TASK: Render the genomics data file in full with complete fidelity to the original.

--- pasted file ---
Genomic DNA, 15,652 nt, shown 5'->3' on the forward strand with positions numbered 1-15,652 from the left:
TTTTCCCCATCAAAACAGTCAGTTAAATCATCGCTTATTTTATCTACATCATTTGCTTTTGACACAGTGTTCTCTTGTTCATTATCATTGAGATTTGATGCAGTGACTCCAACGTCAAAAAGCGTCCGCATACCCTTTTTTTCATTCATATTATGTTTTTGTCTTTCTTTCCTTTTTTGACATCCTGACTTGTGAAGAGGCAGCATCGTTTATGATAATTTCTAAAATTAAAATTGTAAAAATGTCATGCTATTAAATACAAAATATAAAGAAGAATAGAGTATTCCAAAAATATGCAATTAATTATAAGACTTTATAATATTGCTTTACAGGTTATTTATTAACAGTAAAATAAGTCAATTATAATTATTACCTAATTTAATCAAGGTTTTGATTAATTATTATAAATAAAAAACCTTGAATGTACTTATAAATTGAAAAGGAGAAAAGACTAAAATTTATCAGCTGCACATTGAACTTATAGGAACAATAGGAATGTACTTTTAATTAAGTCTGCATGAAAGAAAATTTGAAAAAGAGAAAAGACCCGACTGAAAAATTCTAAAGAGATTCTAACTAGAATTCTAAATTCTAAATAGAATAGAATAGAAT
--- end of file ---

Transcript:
Genomic DNA, 15,652 nt, shown 5'->3' on the forward strand with positions numbered 1-15,652 from the left:
TTTTCCCCATCAAAACAGTCAGTTAAATCATCGCTTATTTTATCTACATCATTTGCTTTTGACACAGTGTTCTCTTGTTCATTATCATTGAGATTTGATGCAGTGACTCCAACGTCAAAAAGCGTCCGCATACCCTTTTTTTCATTCATATTATGTTTTTGTCTTTCTTTCCTTTTTTGACATCCTGACTTGTGAAGAGGCAGCATCGTTTATGATAATTTCTAAAATTAAAATTGTAAAAATGTCATGCTATTAAATACAAAATATAAAGAAGAATAGAGTATTCCAAAAATATGCAATTAATTATAAGACTTTATAATATTGCTTTACAGGTTATTTATTAACAGTAAAATAAGTCAATTATAATTATTACCTAATTTAATCAAGGTTTTGATTAATTATTATAAATAAAAAACCTTGAATGTACTTATAAATTGAAAAGGAGAAAAGACTAAAATTTATCAGCTGCACATTGAACTTATAGGAACAATAGGAATGTACTTTTAATTAAGTCTGCATGAAAGAAAATTTGAAAAAGAGAAAAGACCCGACTGAAAAATTCTAAAGAGATTCTAACTAGAATTCTAAATTCTAAATAGAATAGAATAGAAT